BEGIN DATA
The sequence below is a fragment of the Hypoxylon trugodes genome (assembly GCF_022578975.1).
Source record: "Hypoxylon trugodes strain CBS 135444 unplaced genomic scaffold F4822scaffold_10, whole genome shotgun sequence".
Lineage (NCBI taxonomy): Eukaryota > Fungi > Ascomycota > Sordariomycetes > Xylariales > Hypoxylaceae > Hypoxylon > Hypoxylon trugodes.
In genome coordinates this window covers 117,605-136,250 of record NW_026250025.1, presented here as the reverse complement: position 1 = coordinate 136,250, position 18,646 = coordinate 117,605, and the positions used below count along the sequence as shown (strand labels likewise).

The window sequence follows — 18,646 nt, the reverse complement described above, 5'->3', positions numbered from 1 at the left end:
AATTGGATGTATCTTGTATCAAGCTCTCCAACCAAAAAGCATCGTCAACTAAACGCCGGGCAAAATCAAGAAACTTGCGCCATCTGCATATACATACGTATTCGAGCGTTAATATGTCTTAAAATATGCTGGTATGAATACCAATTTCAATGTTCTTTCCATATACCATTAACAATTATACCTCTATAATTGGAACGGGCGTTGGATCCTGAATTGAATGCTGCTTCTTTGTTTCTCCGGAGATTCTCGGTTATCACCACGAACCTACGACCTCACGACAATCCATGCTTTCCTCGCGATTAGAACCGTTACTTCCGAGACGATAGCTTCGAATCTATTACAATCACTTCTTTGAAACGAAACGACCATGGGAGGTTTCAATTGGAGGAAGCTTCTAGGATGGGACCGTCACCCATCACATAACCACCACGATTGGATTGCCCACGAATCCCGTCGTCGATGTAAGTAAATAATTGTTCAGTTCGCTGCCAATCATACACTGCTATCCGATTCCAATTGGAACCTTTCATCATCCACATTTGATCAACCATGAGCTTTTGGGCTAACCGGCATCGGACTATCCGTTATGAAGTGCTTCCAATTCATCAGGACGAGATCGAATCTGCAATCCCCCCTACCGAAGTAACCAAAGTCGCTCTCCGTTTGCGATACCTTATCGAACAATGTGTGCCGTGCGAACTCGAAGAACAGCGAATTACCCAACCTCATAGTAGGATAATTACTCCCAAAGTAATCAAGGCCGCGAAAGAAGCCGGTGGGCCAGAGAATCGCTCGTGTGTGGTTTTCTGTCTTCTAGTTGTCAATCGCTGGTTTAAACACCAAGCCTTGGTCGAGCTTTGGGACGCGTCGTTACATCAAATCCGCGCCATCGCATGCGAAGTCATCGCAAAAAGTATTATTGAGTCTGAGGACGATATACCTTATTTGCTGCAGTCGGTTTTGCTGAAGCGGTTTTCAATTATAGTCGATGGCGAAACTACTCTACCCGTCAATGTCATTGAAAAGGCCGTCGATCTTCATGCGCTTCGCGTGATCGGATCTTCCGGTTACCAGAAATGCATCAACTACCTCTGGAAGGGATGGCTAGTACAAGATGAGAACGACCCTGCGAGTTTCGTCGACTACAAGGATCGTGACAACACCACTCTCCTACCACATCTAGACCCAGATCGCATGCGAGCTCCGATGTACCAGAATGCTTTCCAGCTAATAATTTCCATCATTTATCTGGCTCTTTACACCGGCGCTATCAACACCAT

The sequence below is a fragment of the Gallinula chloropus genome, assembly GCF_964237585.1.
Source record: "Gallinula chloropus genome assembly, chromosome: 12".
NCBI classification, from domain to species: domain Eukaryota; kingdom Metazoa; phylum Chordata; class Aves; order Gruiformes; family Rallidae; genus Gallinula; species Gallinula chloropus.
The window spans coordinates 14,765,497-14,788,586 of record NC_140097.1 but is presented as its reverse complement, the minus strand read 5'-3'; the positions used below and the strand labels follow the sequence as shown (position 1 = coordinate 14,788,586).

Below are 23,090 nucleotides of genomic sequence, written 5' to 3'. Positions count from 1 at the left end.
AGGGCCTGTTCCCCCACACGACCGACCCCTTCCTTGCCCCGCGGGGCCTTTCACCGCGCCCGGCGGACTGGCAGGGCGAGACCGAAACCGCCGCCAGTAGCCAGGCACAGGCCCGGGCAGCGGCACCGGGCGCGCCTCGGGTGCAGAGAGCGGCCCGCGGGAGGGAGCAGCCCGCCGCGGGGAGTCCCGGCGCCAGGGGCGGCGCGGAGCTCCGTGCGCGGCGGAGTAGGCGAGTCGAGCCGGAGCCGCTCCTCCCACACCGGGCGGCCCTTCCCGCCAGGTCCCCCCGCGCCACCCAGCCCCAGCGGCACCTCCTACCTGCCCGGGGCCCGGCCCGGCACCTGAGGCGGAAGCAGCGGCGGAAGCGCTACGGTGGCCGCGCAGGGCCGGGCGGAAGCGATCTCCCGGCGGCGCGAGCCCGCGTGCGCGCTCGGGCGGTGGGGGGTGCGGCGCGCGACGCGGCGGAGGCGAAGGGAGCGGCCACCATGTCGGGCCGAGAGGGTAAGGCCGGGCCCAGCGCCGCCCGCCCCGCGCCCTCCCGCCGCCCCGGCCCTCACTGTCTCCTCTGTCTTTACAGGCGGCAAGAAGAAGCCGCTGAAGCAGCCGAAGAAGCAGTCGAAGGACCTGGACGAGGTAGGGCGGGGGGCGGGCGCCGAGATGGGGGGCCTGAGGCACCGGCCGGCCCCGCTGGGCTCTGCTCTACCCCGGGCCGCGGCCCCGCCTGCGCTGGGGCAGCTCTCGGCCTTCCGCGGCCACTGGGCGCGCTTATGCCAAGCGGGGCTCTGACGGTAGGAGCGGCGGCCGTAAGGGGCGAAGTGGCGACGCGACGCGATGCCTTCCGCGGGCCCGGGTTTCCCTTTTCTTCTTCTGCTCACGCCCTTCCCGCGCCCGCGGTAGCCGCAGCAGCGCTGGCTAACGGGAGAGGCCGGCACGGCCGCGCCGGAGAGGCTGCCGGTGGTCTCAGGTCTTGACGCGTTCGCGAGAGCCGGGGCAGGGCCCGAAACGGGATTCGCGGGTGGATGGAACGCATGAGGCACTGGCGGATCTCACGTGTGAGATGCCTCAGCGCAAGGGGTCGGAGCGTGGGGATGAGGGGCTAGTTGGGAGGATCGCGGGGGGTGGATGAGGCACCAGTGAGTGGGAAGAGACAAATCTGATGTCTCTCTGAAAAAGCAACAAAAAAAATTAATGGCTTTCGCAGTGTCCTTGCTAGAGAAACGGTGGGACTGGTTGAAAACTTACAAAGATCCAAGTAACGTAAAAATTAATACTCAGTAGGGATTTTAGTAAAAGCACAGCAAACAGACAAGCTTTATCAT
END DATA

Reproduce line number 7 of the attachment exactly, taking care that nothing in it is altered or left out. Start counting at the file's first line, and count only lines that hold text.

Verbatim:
The sequence below is a fragment of the Gallinula chloropus genome, assembly GCF_964237585.1.